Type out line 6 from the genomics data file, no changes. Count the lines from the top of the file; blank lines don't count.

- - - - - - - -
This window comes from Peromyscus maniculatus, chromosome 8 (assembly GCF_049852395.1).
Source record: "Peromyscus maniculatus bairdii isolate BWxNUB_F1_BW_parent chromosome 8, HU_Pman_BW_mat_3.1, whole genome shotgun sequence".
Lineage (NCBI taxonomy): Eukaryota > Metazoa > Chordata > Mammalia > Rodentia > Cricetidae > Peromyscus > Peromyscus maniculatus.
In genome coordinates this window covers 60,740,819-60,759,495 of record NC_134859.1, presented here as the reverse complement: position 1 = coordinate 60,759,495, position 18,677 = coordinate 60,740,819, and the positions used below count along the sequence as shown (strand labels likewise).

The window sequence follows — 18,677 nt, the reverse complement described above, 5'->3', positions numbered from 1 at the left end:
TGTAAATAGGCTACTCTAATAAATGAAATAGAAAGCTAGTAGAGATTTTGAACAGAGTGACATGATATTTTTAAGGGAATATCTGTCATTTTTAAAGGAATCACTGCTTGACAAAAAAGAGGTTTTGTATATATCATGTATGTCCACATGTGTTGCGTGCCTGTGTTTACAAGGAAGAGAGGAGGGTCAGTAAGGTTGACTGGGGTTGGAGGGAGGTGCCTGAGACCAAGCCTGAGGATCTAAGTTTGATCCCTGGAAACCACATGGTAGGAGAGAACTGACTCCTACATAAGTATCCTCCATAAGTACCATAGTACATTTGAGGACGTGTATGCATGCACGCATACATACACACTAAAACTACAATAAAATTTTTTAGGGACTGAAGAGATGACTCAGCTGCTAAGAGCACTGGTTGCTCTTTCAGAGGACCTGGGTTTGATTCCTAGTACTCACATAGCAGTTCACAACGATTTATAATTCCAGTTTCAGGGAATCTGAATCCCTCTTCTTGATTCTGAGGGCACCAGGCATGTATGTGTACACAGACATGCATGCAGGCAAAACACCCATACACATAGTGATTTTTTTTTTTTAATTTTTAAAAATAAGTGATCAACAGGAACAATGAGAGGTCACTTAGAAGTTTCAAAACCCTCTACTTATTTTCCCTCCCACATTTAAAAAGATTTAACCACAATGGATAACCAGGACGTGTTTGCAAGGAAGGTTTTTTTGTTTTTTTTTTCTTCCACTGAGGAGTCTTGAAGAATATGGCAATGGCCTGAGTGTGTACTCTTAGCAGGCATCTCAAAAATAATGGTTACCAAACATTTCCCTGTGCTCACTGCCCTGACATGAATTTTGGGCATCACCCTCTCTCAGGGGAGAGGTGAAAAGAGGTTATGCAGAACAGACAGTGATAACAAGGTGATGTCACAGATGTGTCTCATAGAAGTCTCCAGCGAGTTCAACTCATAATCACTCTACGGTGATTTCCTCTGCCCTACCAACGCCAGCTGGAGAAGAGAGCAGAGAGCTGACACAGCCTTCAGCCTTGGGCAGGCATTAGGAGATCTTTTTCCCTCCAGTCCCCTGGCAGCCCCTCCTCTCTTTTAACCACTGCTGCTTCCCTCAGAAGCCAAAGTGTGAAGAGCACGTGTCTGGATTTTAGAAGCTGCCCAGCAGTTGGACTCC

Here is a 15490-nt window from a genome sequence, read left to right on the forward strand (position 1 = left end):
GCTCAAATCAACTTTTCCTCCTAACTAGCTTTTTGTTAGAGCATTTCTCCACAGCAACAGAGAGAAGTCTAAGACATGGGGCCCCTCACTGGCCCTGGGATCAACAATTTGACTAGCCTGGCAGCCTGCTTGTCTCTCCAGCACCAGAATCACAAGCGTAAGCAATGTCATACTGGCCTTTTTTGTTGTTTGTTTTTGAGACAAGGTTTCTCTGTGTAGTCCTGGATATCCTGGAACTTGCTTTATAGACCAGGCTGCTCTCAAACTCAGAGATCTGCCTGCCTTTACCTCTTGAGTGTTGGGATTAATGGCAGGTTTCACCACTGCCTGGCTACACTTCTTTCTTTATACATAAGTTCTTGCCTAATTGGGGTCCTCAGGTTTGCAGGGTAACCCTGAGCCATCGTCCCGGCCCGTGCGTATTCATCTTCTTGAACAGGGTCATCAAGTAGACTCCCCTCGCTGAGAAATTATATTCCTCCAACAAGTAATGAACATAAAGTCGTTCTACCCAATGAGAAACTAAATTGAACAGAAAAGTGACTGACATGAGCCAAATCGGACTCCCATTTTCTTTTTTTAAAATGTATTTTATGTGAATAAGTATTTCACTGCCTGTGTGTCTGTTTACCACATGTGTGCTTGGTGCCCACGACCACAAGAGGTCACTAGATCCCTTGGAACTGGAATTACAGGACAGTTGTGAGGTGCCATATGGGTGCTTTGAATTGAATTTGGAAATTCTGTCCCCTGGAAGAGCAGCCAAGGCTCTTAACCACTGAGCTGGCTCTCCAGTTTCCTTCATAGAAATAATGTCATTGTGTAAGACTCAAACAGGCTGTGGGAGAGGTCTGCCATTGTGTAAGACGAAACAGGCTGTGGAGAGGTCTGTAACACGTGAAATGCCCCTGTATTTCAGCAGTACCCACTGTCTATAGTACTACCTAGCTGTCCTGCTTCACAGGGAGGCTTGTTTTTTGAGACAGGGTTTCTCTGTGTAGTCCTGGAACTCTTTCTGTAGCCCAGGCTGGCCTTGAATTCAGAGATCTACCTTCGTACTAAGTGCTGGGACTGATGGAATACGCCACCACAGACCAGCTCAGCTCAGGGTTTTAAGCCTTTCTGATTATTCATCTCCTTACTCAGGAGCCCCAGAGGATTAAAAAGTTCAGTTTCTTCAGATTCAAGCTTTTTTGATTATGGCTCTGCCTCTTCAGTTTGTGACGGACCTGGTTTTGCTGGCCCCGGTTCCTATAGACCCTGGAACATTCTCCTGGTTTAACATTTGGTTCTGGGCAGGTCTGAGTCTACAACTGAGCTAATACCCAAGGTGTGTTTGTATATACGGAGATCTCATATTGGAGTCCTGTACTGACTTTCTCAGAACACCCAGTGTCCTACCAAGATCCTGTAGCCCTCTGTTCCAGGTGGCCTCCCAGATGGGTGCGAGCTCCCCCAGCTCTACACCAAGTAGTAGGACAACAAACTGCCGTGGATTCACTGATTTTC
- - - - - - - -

TGTAAATAGGCTACTCTAATAAATGAAATAGAAAGCTAGTAGAGATTTTGAACAGAGTGACATGATATTTTTAAGGGAATATCTGTCATTTTTAAAGGAATCACTGCTTGACAAAAAAGAGGTTTTGTATATATCATGTATGTCCACATGTGTTGCGTGCCTGTGTTTACAAGGAAGAGAGGAGGGTCAGTAAGGTTGACTGGGGTTGGAGGGAGGTGCCTGAGACCAAGCCTGAGGATCTAAGTTTGATCCCTGGAAACCACATGGTAGGAGAGAACTGACTCCTACATAAGTATCCTCCATAAGTACCATAGTACATTTGAGGACGTGTATGCATGCACGCATACATACACACTAAAACTACAATAAAATTTTTTAGGGACTGAAGAGATGACTCAGCTGCTAAGAGCACTGGTTGCTCTTTCAGAGGACCTGGGTTTGATTCCTAGTACTCACATAGCAGTTCACAACGATTTATAATTCCAGTTTCAGGGAATCTGAATCCCTCTTCTTGATTCTGAGGGCACCAGGCATGTATGTGTACACAGACATGCATGCAGGCAAAACACCCATACACATAGTGATTTTTTTTTTTTAATTTTTAAAAATAAGTGATCAACAGGAACAATGAGAGGTCACTTAGAAGTTTCAAAACCCTCTACTTATTTTCCCTCCCACATTTAAAAAGATTTAACCACAATGGATAACCAGGACGTGTTTGCAAGGAAGGTTTTTTTGTTTTTTTTTTCTTCCACTGAGGAGTCTTGAAGAATATGGCAATGGCCTGAGTGTGTACTCTTAGCAGGCATCTCAAAAATAATGGTTACCAAACATTTCCCTGTGCTCACTGCCCTGACATGAATTTTGGGCATCACCCTCTCTCAGGGGAGAGGTGAAAAGAGGTTATGCAGAACAGACAGTGATAACAAGGTGATGTCACAGATGTGTCTCATAGAAGTCTCCAGCGAGTTCAACTCATAATCACTCTACGGTGATTTCCTCTGCCCTACCAACGCCAGCTGGAGAAGAGAGCAGAGAGCTGACACAGCCTTCAGCCTTGGGCAGGCATTAGGAGATCTTTTTCCCTCCAGTCCCCTGGCAGCCCCTCCTCTCTTTTAACCACTGCTGCTTCCCTCAGAAGCCAAAGTGTGAAGAGCACGTGTCTGGATTTTAGAAGCTGCCCAGCAGTTGGACTCC